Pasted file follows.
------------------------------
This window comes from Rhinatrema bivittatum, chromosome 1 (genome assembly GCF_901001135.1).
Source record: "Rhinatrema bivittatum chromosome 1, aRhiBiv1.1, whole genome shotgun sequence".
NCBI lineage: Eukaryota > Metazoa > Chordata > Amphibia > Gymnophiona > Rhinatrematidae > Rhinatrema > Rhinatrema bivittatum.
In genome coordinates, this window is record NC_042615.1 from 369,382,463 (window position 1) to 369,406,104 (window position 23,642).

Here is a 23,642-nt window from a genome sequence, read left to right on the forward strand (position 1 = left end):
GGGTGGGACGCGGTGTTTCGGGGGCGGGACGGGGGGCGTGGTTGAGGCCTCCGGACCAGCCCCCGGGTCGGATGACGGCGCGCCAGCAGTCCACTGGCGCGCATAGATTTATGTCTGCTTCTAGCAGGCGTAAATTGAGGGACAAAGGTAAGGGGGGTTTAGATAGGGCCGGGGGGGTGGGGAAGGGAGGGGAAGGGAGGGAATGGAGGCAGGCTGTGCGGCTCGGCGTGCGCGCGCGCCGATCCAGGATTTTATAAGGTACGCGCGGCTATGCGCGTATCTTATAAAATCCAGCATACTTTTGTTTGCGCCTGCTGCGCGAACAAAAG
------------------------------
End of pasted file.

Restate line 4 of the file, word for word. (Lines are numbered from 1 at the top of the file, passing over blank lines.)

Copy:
In genome coordinates, this window is record NC_042615.1 from 369,382,463 (window position 1) to 369,406,104 (window position 23,642).